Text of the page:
Dear Reader!

There are many ways to skin classical electromagnetism!

There are the First, Second and Third Catt Question, the Wakefield experiments, Ned Smith, The Heaviside Challenge of Malcom Davison.

In Motorola, Phoenix,Arizona in 1964 I investigated the problem of interconnecting high speed (1 nsec) logic gates. This high speed digital research began advances in electromagnetic theory, previously the province of sinusoidal radio and radar.

I decided that one key problem was to determine the amount of crosstalk between two parallel lines, either surface or buried.

First, when I sent a voltage step down th eleft hand line, there resulted a flat topped pulse getting onto the other line, which disproved the idea that dv/dt or di/dt created the noise. The length of the pulse was twice the delay down the right hand, passive line. However, with surface lines, there was a further puzzle; a big spike at the end of the samll, flat topped noise pulse.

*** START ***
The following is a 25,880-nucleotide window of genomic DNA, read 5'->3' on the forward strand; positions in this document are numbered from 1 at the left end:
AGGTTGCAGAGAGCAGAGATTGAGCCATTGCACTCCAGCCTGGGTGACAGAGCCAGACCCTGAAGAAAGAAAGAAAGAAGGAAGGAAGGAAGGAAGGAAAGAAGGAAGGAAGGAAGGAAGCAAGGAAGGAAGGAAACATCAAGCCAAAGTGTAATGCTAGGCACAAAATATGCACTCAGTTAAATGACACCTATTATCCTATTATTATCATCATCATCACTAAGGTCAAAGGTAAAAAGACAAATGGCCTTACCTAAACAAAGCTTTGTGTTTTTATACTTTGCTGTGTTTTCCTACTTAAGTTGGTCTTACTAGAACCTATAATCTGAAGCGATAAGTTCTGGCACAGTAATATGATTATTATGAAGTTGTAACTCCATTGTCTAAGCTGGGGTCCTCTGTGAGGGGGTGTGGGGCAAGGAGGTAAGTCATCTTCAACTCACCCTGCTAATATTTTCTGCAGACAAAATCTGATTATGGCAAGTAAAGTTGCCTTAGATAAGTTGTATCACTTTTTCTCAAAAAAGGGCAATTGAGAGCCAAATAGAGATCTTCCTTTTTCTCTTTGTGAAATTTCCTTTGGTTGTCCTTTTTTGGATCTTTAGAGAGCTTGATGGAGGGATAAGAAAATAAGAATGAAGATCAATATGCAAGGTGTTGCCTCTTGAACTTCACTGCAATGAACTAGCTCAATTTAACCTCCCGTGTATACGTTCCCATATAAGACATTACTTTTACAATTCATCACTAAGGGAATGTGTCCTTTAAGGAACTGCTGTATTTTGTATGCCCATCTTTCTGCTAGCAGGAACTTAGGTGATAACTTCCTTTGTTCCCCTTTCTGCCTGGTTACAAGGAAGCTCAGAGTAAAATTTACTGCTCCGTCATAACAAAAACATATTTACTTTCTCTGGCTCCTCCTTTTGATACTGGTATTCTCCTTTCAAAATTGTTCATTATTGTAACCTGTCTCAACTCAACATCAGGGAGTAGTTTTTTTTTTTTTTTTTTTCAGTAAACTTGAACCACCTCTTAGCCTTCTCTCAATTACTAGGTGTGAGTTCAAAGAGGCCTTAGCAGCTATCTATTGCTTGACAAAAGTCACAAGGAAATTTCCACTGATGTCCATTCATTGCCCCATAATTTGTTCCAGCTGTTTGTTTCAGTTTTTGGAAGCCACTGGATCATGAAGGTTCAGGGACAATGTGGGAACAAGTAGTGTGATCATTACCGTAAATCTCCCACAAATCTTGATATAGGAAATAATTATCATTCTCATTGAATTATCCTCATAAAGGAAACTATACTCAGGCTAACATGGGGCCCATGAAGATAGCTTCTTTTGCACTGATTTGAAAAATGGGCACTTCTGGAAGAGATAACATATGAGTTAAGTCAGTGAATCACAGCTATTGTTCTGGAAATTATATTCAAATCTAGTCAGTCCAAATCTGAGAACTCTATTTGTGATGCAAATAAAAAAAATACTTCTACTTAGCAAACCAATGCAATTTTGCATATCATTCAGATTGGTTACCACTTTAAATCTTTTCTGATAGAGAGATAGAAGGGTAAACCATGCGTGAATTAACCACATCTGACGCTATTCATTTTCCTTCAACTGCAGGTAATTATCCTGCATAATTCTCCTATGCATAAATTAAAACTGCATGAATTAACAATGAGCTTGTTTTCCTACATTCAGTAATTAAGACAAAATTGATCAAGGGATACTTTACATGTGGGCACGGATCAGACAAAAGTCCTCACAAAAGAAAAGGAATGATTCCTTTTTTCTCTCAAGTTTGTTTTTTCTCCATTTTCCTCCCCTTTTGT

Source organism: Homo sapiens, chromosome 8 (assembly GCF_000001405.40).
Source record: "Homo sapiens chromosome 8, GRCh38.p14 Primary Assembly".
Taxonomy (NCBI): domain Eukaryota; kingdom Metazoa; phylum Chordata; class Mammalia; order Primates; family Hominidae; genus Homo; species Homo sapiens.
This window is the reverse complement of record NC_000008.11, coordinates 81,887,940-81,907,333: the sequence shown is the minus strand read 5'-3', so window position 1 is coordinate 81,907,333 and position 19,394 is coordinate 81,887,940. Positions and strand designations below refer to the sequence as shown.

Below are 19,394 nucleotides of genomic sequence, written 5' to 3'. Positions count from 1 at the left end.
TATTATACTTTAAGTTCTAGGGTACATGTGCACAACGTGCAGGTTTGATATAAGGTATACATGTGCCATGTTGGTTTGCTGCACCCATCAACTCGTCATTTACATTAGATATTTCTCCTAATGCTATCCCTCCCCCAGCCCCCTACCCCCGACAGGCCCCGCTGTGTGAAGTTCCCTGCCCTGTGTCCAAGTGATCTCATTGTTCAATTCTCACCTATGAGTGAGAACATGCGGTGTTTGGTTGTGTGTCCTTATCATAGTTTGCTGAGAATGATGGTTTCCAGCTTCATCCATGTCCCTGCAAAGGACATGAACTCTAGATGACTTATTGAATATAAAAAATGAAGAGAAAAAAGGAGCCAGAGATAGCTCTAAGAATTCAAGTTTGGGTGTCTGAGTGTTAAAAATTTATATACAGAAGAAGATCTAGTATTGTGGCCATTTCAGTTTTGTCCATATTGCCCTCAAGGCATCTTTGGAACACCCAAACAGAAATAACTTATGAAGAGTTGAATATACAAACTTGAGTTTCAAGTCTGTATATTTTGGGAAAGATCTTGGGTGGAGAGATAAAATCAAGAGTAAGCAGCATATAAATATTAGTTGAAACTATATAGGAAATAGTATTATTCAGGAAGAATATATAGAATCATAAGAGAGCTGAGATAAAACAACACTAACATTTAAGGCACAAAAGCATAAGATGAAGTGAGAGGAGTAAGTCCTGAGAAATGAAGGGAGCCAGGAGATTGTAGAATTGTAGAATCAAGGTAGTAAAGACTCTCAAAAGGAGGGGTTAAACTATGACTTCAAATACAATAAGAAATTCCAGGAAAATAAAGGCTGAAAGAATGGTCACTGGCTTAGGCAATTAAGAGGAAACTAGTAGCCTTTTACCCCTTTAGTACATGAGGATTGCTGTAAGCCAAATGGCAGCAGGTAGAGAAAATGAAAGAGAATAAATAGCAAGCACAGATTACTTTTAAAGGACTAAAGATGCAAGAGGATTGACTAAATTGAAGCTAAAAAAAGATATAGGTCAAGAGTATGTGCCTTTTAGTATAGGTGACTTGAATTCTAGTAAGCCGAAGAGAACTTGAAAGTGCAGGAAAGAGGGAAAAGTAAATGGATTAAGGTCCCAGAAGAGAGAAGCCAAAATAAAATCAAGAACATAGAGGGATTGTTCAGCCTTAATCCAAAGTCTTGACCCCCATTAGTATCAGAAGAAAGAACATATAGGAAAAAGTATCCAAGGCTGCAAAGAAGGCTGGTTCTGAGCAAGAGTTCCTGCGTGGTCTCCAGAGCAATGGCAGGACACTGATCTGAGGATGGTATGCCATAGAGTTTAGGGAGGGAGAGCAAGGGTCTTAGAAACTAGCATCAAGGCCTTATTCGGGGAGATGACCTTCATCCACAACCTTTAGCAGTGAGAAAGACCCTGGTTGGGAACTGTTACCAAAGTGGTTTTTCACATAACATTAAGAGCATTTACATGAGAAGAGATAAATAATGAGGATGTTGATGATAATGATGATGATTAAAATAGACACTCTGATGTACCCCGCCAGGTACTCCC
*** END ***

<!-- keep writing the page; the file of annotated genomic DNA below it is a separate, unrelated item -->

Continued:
The deputy head of R&D, Walt Seelbach, encouraged me to pursue this conundrum.

I resorted to sending a very narrow, 10 cm pulse, or spike, perhaps 200 picoseconds (200 x 10-12 seconds) wide, down the left hand line – the bottom trace in the photograph below (figure 9.2). It immediately caused a similar small spike on the passive, right hand line (bottom trace, figure 9.3).

As they moved along down the wires, they separated out into two signals, first the Odd Mode, followed by the Even Mode. the first, faster, odd mode had equal and opposite signals on the two wires, followed by the slower, even mode, which had equal signals on the two wires.

I was engrossed in my discovery of two velocities in the case of parallel surface conductors, the second part of this paper. Its publication was delayed for three years. I failed to notice the much more important implications of the first part, which I only realised and published 43 years later. In Figures 9.2 and 9.3 on page 57 of my book “Digital Hardware Design” and in my paper “Crosstalk (Noise) in Digital Systems, we see a third mode, neither Even Mode nor Odd Mode. The superposition of Even Mode and Odd Mode, where electric current flows in both directions along the passive line, is illegal under classical electromagnetic theory. This directs us to Theory D.

Ned Smith

For further reading see also:,

DIGITAL HARDWARE DESIGN, Ivor Catt, David Walten, Maldolm Davison